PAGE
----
Some things in life are constants. Successful boy bands will always have a much-publicised break-up. And before the inevitable reunion in a few years, the members will all embark on solo careers, to varying degrees of success. One Direction, the titans of pop music in the last decade, are no different; arguably the group’s biggest stars, Harry Styles and Zayn Malik, have already forged successful and well-received careers as independent musicians. Irish-born Niall Horan is now attempting to do the same with his debut album, Flicker, a folky pop-rock collection which allegedly draws inspiration from classic rock acts like Fleetwood Mac and the Eagles.
I went into this album with an open mind. I’ve never been a huge fan of One Direction, but I found Harry Styles’ self-titled debut, with its classic rock sensibilities, an incredibly pleasant surprise, and hoped to find another potential gem in Horan. The best adjective I can use to describe his effort is just: nice. There’s nothing here that made me wince, or groan, or take my headphones off in a fit of seething rage. Unfortunately, that’s because nothing about this album made me feel much of anything (other than the mild terror which the oddly unnerving album cover gave me. Stop staring at me, Niall!).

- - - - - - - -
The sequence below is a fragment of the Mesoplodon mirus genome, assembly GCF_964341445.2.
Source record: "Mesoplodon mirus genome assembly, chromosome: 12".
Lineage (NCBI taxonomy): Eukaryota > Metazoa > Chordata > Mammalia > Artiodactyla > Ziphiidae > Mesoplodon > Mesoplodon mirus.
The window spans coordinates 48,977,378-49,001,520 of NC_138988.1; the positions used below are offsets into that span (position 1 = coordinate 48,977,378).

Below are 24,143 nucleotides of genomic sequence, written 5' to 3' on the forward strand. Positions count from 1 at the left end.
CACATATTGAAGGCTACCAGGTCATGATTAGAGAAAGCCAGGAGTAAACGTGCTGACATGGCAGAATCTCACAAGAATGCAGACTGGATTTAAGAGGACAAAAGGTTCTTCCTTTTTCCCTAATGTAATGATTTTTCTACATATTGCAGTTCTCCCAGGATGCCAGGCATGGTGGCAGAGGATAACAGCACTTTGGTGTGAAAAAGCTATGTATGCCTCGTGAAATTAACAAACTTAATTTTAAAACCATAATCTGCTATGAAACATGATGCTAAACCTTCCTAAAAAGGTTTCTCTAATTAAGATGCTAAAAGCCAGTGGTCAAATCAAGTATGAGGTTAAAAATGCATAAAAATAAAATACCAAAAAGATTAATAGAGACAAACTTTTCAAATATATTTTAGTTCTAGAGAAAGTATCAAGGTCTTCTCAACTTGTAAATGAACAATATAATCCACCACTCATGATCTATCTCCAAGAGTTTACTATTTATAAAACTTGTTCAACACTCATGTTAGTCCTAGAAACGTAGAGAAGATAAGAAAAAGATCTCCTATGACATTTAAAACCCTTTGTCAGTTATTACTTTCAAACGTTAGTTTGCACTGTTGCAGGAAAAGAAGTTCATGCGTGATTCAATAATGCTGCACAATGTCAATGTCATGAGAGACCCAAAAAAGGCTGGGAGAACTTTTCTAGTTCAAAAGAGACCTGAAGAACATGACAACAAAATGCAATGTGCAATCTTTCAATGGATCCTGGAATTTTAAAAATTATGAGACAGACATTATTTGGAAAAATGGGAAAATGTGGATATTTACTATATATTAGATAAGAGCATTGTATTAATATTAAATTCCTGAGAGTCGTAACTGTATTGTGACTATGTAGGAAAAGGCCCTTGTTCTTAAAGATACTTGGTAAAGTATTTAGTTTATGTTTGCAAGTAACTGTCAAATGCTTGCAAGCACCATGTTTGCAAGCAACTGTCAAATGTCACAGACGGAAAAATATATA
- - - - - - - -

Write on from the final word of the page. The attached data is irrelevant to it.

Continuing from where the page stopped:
Often overshadowed by his showier bandmates, it’s nice to hear Horan’s voice get the spotlight. He’s a talented, no-frills singer who can really shine on the gentle songs here – there’s a soft passion to his tone that elevates many of the choruses from humdrum, to sweet and catchy. The lyrics are very standard fare about love and relationships, with ‘Paper Houses’ and ‘Too Much To Ask’ being the stand-out tracks, showing a bit of personal flair. Horan has songwriting credit on all ten songs of the record, and in the age of ghost-writing and omnipotent producers, it’s good to see an artist heavily involved with the creative process. The use of a full band throughout the album is certainly to its credit, and the guitar work is perfectly pleasant, if not innovative.
‘Slow Hands’ is the Irishman’s biggest hit and it’s easy to see why; the fun, bass-driven song has a sultriness and groove to it that separates it from the earnest ballads that form the majority. Album opener ‘On the Loose’ is similarly funky, with a smooth guitar hook that’s the best on the album. I never thought I’d type this sentence, but the album could benefit from more of Horan’s ‘sexy’ side. Seeing Blind features a duet with American country Maren Morris, and both voices sound fantastic when layered together – more collaborations would be welcome on Horan’s future work.
I never thought I’d type this sentence, but the album could benefit from more of Horan’s ‘sexy’ side
Sadly, these highlights aren’t enough to redeem a record that is pretty bland on the whole. The songs all blend together, particularly Flicker’s back half, and I struggle to recall much of what I’ve heard once I press pause. It’s a very pleasant listen and makes for relaxing background music, but there are no risks taken and there’s nothing that demands your attention. Niall Horan is to be admired for trying his hand at the solo musician game, but he’s going to need to make big steps up if he wants to be more than ‘one of the guys from One Direction’.